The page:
For over thirty years, I suffered from an affliction I was convinced was confined to me alone and was so indicative of my individual mental instability that I dare not utter a word about it to even my closest friends and family.
That all changed when I read an article in The New York Times which gave the curse a name: misophonia. For me, just learning that what I had was not some bizarre psychological aberration, but a physiological condition that many others battled, was an immense relief.
For the uninitiated, simply put, a person with misophonia hears the world differently.
We find ourselves tortured by the types of seemingly innocuous vocal blips that barely register with most people. For instance, the sound of someone eating a peach can trigger a rage so intense that we actually momentarily consider killing the offender. Then, we realize this isn’t socially acceptable, so we flee.
Like most misophonics, my first trigger sound manifested in childhood. As a young girl, listening to my mother on the telephone was unbearable because of the hissing sound she made when she said the letter “s.” It got to the point where every time the phone rang in our home, I would scream angrily and then run to my bedroom and slam the door shut to escape the sound.
Ever since then, I’ve been unable to tolerate listening to women who sibilate. Much to the chagrin of my husband and girlfriends, when I am in public spaces, like restaurants or trains, and am exposed to strangers who make this hissing sound when they pronounce the letter s, I insist on moving my seat.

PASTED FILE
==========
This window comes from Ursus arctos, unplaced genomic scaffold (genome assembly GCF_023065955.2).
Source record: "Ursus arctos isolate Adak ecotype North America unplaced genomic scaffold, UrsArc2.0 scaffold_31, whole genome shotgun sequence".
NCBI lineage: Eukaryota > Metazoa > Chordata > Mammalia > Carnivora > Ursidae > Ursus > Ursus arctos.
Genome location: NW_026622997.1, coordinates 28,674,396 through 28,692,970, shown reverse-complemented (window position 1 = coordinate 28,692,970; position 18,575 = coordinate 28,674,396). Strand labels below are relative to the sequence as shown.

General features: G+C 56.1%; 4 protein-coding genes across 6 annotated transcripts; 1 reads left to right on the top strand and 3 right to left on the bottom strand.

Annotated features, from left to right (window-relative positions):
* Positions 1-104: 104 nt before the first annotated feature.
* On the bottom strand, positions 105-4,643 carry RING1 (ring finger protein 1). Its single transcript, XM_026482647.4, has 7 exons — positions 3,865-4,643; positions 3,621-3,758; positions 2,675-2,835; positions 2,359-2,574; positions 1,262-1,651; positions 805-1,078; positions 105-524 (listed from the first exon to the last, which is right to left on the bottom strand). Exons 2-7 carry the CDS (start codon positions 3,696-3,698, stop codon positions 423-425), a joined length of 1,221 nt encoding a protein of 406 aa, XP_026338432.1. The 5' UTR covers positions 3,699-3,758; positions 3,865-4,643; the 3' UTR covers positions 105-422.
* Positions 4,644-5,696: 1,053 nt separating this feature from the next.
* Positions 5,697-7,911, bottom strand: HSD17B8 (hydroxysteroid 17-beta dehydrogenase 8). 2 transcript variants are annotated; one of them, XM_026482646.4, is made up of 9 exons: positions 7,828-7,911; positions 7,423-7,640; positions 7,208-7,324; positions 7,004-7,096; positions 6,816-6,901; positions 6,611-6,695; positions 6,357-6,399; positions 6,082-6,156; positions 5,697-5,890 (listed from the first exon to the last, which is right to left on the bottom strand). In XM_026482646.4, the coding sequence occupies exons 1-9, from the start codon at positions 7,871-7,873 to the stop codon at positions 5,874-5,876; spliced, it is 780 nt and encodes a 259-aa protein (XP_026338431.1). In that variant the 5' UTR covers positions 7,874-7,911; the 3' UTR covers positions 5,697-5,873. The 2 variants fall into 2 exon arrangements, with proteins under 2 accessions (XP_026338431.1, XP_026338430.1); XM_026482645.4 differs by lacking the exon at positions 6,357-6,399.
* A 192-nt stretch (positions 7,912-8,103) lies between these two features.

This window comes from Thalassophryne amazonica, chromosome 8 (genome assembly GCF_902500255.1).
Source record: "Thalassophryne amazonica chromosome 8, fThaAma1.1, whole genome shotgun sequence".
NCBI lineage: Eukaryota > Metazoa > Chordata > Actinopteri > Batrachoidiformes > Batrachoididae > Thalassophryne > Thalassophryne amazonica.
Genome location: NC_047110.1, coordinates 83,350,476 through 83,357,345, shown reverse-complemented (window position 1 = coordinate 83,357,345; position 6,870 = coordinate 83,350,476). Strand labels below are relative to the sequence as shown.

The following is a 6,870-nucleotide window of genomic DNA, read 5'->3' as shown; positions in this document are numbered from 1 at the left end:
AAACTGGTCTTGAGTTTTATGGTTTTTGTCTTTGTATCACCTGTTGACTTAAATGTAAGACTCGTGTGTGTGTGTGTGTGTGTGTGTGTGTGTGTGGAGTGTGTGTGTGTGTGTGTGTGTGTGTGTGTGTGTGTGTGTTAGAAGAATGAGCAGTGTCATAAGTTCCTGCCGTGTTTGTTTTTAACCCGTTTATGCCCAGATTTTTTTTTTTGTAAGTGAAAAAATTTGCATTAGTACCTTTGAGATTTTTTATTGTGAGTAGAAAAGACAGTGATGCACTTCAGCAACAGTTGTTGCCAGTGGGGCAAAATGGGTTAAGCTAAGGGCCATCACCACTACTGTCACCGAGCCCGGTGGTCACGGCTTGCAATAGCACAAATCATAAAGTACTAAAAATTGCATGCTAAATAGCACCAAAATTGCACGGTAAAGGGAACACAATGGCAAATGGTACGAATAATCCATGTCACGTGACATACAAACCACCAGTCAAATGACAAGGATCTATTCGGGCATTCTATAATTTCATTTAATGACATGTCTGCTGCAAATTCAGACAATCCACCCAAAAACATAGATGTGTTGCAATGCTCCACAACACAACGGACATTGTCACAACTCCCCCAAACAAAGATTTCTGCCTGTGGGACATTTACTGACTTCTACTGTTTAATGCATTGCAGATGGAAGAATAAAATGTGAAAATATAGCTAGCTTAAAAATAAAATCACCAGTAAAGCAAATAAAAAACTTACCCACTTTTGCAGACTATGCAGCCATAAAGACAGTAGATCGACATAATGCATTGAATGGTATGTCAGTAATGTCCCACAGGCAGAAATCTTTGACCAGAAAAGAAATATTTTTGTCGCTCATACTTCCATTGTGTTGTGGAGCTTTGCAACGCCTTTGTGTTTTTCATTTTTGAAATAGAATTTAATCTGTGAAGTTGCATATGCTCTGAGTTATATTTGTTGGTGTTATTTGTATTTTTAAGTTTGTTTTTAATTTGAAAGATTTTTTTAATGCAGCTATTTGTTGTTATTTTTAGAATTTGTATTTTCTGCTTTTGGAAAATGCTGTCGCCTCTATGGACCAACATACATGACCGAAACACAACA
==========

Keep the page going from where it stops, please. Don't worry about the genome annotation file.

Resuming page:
Another sound that I can’t endure is rapid typing on a computer keyboard. This has had a direct impact on my profession, as I have literally turned down jobs that would have advanced my writing career simply because I felt I was going to be surrounded by co-workers furiously tapping away.
In some of the offices I’ve worked in, I have been able to drown out the sound of keyboard tapping by donning headphones and blasting music. But my inability to hear anything over that sound has often annoyed supervisors and co-workers.
Currently, I work from home as a freelancer, which is a great comfort to me in one sense because home is the only place where I know I can avoid the stray sounds that torment me. On the other hand, my employment options are severely limited.
I’m hopeful that this is going to change as more and more research is conducted on the exact causes and effective treatment of misophonia, and the media gets the word out about it. Many neuroscientists believe the condition is genetic in nature, so perhaps one day, it will be as widely known and commonly accepted as a defect like color blindness.
In the meantime, I know that I am neither totally crazy, nor the only one who suffers in the absence of silence.